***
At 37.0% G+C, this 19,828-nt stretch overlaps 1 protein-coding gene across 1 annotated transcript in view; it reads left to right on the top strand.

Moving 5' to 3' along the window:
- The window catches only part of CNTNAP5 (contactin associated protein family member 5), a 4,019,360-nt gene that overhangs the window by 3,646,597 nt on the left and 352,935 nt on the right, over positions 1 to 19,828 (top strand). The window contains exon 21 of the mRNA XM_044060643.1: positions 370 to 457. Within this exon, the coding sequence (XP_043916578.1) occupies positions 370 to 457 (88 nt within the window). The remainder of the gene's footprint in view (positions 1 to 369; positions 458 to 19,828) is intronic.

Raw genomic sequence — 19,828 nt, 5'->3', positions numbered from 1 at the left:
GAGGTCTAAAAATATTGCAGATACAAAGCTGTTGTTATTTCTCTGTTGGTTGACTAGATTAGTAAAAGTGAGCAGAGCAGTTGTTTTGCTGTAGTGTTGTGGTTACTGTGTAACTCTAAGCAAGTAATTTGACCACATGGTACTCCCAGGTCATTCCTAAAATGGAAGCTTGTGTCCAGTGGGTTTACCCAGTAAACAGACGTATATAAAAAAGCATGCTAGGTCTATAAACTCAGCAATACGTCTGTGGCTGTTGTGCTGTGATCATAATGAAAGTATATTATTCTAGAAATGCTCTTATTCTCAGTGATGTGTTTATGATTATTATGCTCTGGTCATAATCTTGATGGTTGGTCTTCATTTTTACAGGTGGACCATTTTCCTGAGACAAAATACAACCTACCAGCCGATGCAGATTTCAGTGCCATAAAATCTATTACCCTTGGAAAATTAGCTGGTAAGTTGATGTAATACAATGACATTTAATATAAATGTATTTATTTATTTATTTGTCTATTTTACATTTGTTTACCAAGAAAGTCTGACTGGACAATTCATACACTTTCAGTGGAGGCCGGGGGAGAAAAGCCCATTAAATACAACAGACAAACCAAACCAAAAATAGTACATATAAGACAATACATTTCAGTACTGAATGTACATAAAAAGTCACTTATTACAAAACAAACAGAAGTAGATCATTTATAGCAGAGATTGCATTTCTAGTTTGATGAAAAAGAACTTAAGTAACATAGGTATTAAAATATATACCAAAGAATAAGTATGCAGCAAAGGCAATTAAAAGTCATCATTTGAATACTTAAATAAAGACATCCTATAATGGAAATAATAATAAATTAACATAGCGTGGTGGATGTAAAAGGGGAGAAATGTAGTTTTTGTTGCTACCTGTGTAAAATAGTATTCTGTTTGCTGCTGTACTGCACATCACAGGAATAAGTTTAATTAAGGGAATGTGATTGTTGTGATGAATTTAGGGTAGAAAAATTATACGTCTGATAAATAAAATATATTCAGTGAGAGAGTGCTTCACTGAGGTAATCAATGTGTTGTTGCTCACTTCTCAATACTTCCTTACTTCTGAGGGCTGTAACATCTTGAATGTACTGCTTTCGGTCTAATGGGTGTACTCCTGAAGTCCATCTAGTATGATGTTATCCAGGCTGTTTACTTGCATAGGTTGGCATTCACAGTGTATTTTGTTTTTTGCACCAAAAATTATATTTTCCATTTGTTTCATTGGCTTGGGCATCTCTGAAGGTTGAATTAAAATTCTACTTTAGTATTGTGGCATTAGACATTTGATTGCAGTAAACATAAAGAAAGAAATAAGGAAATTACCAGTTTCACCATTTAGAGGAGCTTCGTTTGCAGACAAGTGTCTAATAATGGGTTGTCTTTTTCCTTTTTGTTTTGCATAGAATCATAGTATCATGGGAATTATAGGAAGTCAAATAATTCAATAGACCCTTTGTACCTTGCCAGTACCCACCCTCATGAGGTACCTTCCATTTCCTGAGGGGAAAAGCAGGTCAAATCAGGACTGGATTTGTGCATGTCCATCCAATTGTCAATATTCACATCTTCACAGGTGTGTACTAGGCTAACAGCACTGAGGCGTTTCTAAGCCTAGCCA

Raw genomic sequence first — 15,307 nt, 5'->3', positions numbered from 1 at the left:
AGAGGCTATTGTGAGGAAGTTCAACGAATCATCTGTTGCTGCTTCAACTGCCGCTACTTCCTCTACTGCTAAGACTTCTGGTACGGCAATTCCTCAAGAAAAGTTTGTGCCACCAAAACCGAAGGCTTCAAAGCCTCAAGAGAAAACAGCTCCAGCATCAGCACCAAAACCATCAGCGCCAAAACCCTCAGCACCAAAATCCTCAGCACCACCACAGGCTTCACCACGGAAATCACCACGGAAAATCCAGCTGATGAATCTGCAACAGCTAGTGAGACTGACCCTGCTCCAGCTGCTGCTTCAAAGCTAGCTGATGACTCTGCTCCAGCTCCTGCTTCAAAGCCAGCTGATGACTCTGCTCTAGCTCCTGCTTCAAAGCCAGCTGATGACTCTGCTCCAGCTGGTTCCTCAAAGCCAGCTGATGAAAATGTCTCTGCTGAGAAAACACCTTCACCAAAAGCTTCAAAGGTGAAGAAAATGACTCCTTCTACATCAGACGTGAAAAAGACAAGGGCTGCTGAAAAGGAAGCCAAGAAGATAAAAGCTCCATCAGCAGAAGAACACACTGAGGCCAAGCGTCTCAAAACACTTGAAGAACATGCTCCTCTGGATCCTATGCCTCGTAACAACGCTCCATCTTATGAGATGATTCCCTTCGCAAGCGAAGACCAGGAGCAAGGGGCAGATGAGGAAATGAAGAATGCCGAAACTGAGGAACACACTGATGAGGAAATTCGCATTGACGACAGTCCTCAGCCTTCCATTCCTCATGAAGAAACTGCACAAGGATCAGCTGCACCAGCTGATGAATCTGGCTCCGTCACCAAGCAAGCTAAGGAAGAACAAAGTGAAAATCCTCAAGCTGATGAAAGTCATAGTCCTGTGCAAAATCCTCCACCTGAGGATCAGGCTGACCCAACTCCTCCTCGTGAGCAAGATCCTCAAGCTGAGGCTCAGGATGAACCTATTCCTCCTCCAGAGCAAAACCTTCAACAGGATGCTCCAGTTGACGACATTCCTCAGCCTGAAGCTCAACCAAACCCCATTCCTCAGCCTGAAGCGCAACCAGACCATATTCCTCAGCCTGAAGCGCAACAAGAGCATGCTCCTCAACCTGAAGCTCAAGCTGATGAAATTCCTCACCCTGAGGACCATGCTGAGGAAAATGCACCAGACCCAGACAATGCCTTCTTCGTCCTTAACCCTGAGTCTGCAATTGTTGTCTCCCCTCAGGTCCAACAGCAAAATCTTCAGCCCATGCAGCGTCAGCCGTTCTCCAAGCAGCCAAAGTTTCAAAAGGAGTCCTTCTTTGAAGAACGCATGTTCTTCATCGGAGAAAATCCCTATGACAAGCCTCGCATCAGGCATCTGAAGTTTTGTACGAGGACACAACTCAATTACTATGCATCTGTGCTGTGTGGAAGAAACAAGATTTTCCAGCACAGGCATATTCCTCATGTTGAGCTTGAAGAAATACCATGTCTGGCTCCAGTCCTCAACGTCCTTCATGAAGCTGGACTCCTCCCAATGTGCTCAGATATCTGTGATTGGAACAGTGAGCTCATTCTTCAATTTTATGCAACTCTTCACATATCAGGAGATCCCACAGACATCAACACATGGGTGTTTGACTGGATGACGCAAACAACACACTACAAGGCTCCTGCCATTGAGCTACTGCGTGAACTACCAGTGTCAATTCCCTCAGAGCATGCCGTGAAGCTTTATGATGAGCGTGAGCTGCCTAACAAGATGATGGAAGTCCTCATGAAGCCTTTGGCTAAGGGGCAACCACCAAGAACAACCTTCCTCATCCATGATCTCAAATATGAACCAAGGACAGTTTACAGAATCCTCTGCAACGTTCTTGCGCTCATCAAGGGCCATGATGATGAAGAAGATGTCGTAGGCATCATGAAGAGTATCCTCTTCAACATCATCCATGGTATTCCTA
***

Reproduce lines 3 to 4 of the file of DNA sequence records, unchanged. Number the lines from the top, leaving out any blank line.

- The window catches only part of CNTNAP5 (contactin associated protein family member 5), a 4,019,360-nt gene that overhangs the window by 3,646,597 nt on the left and 352,935 nt on the right, over positions 1 to 19,828 (top strand). The window contains exon 21 of the mRNA XM_044060643.1: positions 370 to 457. Within this exon, the coding sequence (XP_043916578.1) occupies positions 370 to 457 (88 nt within the window). The remainder of the gene's footprint in view (positions 1 to 369; positions 458 to 19,828) is intronic.

Raw genomic sequence — 19,828 nt, 5'->3', positions numbered from 1 at the left: